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[CALL / NIME community] Symposium on Music and Unconventional Computing

1st AISB Symposium on Music and Unconventional Computing
Part of: AISB Annual Convention 2013

University of Exeter, UK
April 2nd-5th 2013

The convention is organised by the Society for the Study of Artificial Intelligence and Simulation of Behaviour (AISB).

Prof Eduardo Miranda
Interdisciplinary Centre for Computer Music Research (ICCMR)
Plymouth University, UK.
eduardo DOT miranda AT

Prof Andy Adamatzky,
Unconventional Computing Centre
University of the West of England, UK.
andrew DOT adamatzky AT

Programme Committee:
Alexis Kirke, University of Plymouth, UK
Christof Teuscher, Portland State University, USA
Cristian S. Calude, University of Auckland, New Zealand
Duncan Williams, University of Plymouth, UK
Jon McCormack, Monash University, Australia
Jonathan W. Mills, Indiana University, USA
Martyn Amos, Manchester Metropolitan University, UK
Peter Beyls, St Lukas University College of Art and Design, Belgium
Susan Stepney, University of York, UK
Tim Blackwell, Goldsmith College, UK
Vladimir Privman, Clarkson University, USA

Research into unconventional, or nature-inspired, computing aims to uncover novel principles of efficient information processing and computation in physical, chemical and biological systems, to develop novel non-standard algorithms and computing architectures, and also to implement conventional algorithms in non-silicon, or wet, substrates. Computers have been programmed to produce sounds as early as the beginning of the 1950Õs. Nowadays, the computer is ubiquitous in many aspects of music, ranging from software for musical composition and production, to systems for distribution of music on the Internet. Therefore, it is likely that future developments in Computer Science will have an impact in music technology.

This workshop will discuss ways in which unconventional modes of computation may provide new directions for future developments in Computer Music.

Since this is an emerging field, the organizers do not wish to prescribe a limited topic of interest. We welcome proposals addressing questions such as:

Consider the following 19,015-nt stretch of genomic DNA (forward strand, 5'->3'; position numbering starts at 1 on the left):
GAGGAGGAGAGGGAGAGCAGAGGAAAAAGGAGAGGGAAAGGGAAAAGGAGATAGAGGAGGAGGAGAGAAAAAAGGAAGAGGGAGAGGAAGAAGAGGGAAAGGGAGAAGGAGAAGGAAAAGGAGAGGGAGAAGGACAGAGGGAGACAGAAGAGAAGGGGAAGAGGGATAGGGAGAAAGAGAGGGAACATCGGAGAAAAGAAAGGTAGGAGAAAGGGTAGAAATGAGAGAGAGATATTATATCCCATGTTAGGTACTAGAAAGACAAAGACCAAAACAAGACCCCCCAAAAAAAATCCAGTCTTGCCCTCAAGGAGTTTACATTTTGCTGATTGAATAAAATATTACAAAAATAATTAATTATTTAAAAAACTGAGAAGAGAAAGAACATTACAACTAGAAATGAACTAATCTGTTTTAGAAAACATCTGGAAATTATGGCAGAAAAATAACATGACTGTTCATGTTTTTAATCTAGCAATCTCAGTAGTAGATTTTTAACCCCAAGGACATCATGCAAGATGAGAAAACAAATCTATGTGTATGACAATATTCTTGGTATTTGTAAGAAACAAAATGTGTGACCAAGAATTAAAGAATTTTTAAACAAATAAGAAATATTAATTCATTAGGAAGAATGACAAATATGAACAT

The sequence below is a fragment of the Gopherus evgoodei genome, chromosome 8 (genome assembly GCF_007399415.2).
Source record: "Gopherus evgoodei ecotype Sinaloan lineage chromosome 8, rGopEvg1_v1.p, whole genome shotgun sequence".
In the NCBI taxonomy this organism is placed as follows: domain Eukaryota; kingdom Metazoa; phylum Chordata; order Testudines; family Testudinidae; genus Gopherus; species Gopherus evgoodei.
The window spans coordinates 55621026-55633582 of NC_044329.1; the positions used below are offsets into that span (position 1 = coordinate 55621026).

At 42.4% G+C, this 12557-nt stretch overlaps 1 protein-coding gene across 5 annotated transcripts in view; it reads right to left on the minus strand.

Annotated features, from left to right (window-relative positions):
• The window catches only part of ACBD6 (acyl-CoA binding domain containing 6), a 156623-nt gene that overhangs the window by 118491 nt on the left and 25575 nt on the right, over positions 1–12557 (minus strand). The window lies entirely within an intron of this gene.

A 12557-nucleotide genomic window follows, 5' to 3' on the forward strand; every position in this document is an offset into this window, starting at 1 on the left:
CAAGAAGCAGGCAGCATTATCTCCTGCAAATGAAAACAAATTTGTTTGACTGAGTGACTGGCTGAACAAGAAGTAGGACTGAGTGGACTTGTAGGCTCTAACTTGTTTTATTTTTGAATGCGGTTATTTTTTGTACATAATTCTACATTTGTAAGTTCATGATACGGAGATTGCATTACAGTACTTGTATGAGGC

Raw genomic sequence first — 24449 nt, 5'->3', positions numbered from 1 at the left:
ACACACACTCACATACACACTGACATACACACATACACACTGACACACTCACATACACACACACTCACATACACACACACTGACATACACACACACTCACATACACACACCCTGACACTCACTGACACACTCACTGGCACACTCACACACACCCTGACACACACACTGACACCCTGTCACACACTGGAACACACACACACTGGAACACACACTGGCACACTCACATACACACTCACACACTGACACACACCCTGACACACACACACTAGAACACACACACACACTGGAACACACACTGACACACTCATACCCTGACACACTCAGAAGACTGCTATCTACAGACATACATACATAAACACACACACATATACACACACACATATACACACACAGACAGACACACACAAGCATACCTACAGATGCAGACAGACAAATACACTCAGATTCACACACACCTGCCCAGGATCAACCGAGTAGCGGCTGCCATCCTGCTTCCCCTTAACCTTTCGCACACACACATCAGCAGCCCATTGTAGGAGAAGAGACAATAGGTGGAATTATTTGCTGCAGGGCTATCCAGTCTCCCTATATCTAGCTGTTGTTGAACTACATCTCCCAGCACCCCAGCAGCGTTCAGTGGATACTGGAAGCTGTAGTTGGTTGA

* How can we make music with unconventional modes of computation?

* Is there any advantage of using unconventional computation (UC) in music as opposed to conventional von Neumann-based architectures?

* Are there any particular musical problems that could be performed with UC better than with conventional computers?

* Can we go beyond mere application of UC in music and build a musical machine that would be able to perform actual computations?

* Would the above machine be useful for applications other than music?

* What might the field UC benefit from using music as a domain for research into new modes of computations?

* What would musicians gain from gaining a better understanding of UC?

Based on existing works on music and UC, we would expect to see papers on topic such as:

* Sonification or musification of non-standard computation(s)
* Cellular automata music and sound
* Parallelism and highly distributed processing
* Music technology using in vitro neural networks
* BCI for using EEG as non-linear processor
* Chemical computing
* Subatomic musical instruments
* Making music with interactive nonlinear media
* Physarum polycephalum
* Harnessing the non-algorithmic openness of physical systems
* Wetware-silicon interfacing

There will be separate proceedings for each symposium, produced before the convention.

Each delegate will receive a memory stick containing the proceedings of all the symposia.

Selected papers from the symposium will be published in the International Journal of Unconventional Computing.

Subject to a sufficient number of high-quality papers submitted we might publish collection of extended papers as a book in Springer Series on Emergence, Complexity and Computation.

Deadline: Midnight, UK time, of 14th January 2013
Notification of acceptance: 11th February 2013
Final versions for inclusion in proceedings: 4th March 2013.
Please send your paper attached to an email to the chairs.
If the file is larger than 5MB please send a link for downloading.
See also:

Please follow the guidelines of the International Journal of Unconventional Computing to format your paper. There is no page limit, but it is highly recommended that papers should not exceed 4,000 words.